3. Conservatives like to conflate support of a small communist “community” with support for a communist government. Although mostly dead now, I agree that some liberals in the 50s-70s supported the idea of an extended family of up to 100 people living together in a commune. That worked up to about 150 people. That has little to nothing to do with scaling up beyond about 100 people and nothing to do with governing millions of people.
  4. Very few people supported Russia over America even in the 50s and 60s. The statistics show that generally the support for Russia in America during this time came from bribes and money, and not from ideology. Both conservatives and liberals accepted bribes to do things during the cold war. To conflate American-Russian spies with liberals is disingenuous.


Some like to conflate socialism and communism to trick people into hating socialism and our form of checked capitalism. I suspect that if most take a fair look at it, they would see that unchecked capitalism is a very bad idea on par with the feudal system of Kings and Barons. To put it simply,
unchecked capitalism is bad, checked capitalism is good.
The sad fact is that America today looks more like the Kings and Barons of old than like the bottom-up Democracy envisioned by our Founding Fathers. I personally wish people would not conflate socialism with communism. It’s a distraction aimed to distract from the real issues of our day. Likewise, I wish people would not confuse checks on capitalism with socialism. I think the far left is simply saying we need more checks on our version of capitalism because the capitalists are out of control.

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(Submitted frequently asked questions. To participate, comment below,
or submit a question or comment.)

Q. Did our Founding Fathers support unchecked capitalism?
A. Our Founding Fathers did not support unchecked capitalism at all. Not in any way, shape, nor form. The fact is our Constitution gave us checks and balances and we are free to try out any form of government and the checks and balances of the Constitution protect us.
To stoke fear, the top 1% barons of America label every check on capitalism as socialism and then paint socialism as a negative thing. The gap between the rich and the poor will continue to widen until all of us realize unchecked capitalism is bad, checked capitalism is good.
Q. Does America have socialism now?

A. Yes. America has over 75 very successful socialist programs right now! Communism is not socialism and we already have more than 75 social programs in America including the United States Military, CIA, FBI, fire departments, police, Social Security, Medicare, Medicaid, the VA system, the highway system, national guards, public libraries, the G.I. Bill, Corporate Bailouts, Corporate Welfare, Unemployment Insurance, etc.

Q. Does our Constitution support socialism?
A. Yes. Our Founding Fathers defined several in our Constitution. The socialist concepts of Post Offices and Post Roads are in our Constitution! See Article I, Section 8 of the United States Constitution.

Q. Do socialist countries fail?
A. Republicans like to repeat the lie that socialist countries fail and none have ever succeeded.

FACTS MATTER: Successful socialist countries that are “more” socialist than America include Denmark, Finland, Brazil, France, Germany, Greenland, Ireland, Italy, Netherlands, Norway, Sweden, and the United Kingdom.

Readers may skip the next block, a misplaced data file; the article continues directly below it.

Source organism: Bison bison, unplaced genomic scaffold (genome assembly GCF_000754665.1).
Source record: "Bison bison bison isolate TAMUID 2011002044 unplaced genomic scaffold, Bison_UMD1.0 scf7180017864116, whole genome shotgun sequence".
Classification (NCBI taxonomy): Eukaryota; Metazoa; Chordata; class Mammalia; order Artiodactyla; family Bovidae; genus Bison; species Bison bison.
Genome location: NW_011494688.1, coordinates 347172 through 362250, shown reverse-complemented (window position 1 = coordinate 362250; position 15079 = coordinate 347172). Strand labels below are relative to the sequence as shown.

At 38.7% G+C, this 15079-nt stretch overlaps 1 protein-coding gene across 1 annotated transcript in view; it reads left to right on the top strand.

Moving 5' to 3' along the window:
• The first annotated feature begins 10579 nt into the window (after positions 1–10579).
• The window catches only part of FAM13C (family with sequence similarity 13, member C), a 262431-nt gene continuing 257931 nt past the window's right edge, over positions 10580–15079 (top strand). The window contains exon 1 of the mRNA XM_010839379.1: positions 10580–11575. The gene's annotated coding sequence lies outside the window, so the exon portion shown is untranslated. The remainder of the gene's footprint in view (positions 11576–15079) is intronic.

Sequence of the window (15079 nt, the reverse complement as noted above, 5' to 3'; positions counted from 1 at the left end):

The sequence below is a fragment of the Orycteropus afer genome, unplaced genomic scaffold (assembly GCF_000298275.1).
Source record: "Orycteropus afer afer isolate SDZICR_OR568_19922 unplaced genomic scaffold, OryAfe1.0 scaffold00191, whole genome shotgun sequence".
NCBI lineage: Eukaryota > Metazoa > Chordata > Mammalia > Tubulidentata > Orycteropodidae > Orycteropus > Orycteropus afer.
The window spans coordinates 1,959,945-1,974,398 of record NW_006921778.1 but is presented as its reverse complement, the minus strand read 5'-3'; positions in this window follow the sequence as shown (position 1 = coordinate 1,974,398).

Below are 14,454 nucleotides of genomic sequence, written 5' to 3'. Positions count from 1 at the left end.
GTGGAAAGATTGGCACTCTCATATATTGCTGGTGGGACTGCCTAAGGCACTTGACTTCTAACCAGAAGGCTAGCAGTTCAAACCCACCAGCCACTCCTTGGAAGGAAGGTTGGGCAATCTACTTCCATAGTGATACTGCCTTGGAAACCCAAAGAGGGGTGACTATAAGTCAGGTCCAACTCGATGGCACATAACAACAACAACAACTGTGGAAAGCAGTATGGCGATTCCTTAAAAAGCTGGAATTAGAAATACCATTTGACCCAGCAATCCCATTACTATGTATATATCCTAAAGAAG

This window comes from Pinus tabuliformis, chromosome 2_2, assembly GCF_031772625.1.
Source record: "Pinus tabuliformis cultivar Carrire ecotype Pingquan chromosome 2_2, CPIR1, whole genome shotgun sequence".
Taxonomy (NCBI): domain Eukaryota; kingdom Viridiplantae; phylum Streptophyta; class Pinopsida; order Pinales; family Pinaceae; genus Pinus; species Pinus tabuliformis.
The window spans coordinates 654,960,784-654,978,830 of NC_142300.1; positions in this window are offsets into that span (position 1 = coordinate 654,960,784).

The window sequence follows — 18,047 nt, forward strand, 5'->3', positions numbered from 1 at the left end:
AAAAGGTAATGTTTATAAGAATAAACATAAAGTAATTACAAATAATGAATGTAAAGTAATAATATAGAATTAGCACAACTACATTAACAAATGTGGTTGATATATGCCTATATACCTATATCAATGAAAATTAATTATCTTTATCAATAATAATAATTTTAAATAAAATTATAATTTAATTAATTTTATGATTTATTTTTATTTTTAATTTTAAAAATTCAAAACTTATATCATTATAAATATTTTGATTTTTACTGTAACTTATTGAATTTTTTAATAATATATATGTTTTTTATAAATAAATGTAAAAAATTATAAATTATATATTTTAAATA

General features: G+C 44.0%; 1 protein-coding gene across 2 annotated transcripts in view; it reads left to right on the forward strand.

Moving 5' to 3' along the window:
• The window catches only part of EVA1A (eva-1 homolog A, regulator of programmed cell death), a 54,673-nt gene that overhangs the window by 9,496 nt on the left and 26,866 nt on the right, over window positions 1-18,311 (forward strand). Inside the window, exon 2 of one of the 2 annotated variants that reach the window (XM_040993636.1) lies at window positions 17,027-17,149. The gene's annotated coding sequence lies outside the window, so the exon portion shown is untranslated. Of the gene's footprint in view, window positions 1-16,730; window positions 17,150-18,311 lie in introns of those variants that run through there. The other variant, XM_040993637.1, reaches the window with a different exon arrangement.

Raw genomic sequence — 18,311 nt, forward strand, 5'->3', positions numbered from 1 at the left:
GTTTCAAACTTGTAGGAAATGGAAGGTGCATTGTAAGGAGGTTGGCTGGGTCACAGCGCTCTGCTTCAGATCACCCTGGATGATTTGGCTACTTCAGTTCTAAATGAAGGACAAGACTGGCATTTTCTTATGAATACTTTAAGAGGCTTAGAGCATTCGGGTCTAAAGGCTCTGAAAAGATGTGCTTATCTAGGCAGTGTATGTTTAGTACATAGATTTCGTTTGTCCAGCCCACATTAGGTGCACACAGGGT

How much socialism a country should implement is a fair question. I’m a capitalist but I correctly understand that socialism is not communism and whether a state fails or not has nothing to do with socialism.

Q. Weren’t Nazis socialists?
A. Nazis were and are fascists. Nazis drew their ideology from Italy’s fascists who took power as a reaction to the left. The fact that Nazis called themselves the “National Socialists” was a stunt.

These types of tricks are common. Think of North Korea’s “Democratic People’s Republic of Korea” party (DPRK). NK is not democratic, nor a republic. The USSR is the “Union of Soviet Socialist Republics” but the USSR was neither socialist, nor a republic. (Although they were a union of countries, that fact should not reflect poorly on unions in America.)

Q. Isn’t Venezuela an example of failed socialism?
A. First off, if your point is that the Venezuela government is a good example of a bad government, I agree. As for Venezuela and socialism, I think your definition of socialism differs from mine and I’m not sure any government run by a dictator, or is heavily corrupt is worth considering when looking at types of governments.

I think there are substantial differences in definitions of social democracies, democratic socialism, and communism. Social democracies like Norway show that more equitable democratic societies are possible. But democratic socialism and communism are not the same things.

Venezuela’s “United Socialist Party of Venezuela” is the party of dictator Hugo Chavez and it’s not based on democratic socialism. I’m not even sure if it’s based on socialist democracy. Chavez was more like a dictator than anything else—or near dictator depending on how nice you want to be to his legacy. Chavez created it so he could get elected. It rejected democracy (crushed democracy) and endorsed Chavez’s twisted interpretation of the philosophy of Simon Bolivar.

Parties sometimes use “socialist” or “democratic” in their name but that doesn’t mean they are. Nazis were and are fascists but called themselves the “National Socialists”. The World Series is not of the world, it’s American. These types of tricks are common. Think of North Korea’s Democratic People’s Republic of Korea (DPRK). NK is not democratic, nor a republic. The USSR is the “Union of Soviet Socialist Republics” but the USSR was neither socialist, nor a republic.

Just to be clear, if your point is that the Venezuela government is a good example of a bad government, I agree.

Q. Isn’t George Soros a corrupt socialist?
A. George Soros is one of the most successful Jewish capitalists. Yes, he is an activist, but also a respected capitalist. He is a very successful investor and philanthropist. He grew up and survived Nazi occupied Hungary. Yes, he supports liberal causes, but his focus has always been against poverty, communism, and fascism. He actually helped drive communism out of Europe in the 1980s and 90s.